The Shag Reviews: “V – The Second Generation” – The Unique Geek
So I bought and read “V – The Second Generation”. This novel is by Kenneth Johnson, the writer and director of the original “V” mini-series.
On the whole, I enjoyed the book. I think it’s fair to say the story had some interesting ideas and was therefore enjoyable, but the novel itself wasn’t necessarily written well. This is Kenneth Johnson’s second book and you can tell his past experience doesn’t lie in prose. It’s not horrible, but it’s obvious enough that you realize just how much polish goes into most other writer’s novels.
The most surprising thing about this book is that it’s a sequel to the original “V” mini-series, and therefore completely disregards what happened in “V – The Final Battle”, “V – The TV Series”, and most importantly “V – The Comic Book”. Apparently Kenneth Johnson wasn’t associated with “The Final Battle” and had other ideas on how the story should progress.
Interestingly enough, there are certain plot elements from “The Final Battle” the new book seems to go out of its way NOT to contradict. For example, there is no mention of whatever happened with Robin’s pregnancy (resulting in the Starchild in “The Final Battle”). Here is a link to an interview with Kenneth Johnson about the new book. He also outlines his hopes of doing a “V – The Second Generation” mini-series or motion picture.
Without really spoiling anything, the book takes place twenty years following the events of the original mini-series. Earth is still under Visitor domination, and the Resistance is fighting a losing battle. The usuals are there, Mike Donovan, Juliet Parrish, Robert Maxwell, Willy & Harmony, and Diana. There are also lots of new characters, but some of them just come off as younger analogs to the original characters. There is a new young rebellious guy who you can’t help but be reminded of Mike; an idealistic young female leader with shades of Juliet; and the street-talking tough kid who reminds you of Elias, and so on. Interestingly enough, there are also lots of half-breeds; children of a human and a visitor. No special mystical powers here, just half-human half-visitor children. And lastly, remember that message that Julie sent into space at the end of the original miniseries … we finally see who answers the call.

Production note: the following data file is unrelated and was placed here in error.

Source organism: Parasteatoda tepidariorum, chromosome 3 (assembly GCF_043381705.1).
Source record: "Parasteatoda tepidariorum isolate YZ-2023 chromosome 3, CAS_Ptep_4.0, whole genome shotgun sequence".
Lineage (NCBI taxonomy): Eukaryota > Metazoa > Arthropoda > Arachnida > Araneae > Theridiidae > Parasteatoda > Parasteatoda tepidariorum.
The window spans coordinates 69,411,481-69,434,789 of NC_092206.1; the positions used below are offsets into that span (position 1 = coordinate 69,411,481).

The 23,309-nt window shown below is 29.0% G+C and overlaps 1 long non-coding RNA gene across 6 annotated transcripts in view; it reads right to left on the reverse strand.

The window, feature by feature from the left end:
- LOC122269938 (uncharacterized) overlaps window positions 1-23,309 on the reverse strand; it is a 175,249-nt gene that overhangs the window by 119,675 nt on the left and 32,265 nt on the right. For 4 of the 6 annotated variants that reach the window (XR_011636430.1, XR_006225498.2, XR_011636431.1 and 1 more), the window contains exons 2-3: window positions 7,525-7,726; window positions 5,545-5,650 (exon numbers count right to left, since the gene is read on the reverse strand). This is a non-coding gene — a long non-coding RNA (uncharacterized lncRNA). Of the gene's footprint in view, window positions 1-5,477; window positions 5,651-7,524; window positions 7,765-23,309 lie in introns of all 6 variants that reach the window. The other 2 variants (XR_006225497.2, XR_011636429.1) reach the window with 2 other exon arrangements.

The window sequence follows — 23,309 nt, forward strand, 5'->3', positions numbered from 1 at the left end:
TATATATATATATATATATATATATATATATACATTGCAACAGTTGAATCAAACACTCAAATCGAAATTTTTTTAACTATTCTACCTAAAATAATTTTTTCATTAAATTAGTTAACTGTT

Again, overall I enjoyed some of the ideas, but the writing itself was weak. Would I recommend it? I guess to a fan of the original “V” series I would. The cover reads, “The highly anticipated sequel to the thrilling miniseries V”. I think I would re-write that, “The somewhat anticipated sequel to the thrilling miniseries V… no, not the one with the Red Dust… the other one.”
Interestingly enough, apparently back in 1989 Warner Brothers commissioned J. Michael Straczynski (who would later go on to create Babylon 5, and write a particularly long run of the Amazing Spider-Man comic) to write a pilot screenplay for a proposed new series, tentatively titled “V: The Next Chapter”, that would have continued the V storyline. Picking up five years after the end of the NBC series, it would have followed the efforts of a new Resistance movement on a conquered Earth to make contact with the “Outsiders”, the faction of the Visitors’ own people who oppose their Leader, who had finally responded to a summons put out at the end of the original miniseries. The only character from the older V to appear in this script was Ham Tyler. After numerous drafts, the script, entitled “The Rebirth”, was finally abandoned when the studio decided it would be too cost-prohibitive to produce. You can find the first three acts of that script here.
Anyone else read the book? Anyone else have fond memories of V? I’m currently re-watching the mini-series right now. I’m hoping to make it all the way through the TV series. After reading this book, some sick twisted part of me wants to go back and re-purchase all the old V tie-in novels and read them again (Ravenface and I used to devour these back in mid-80s).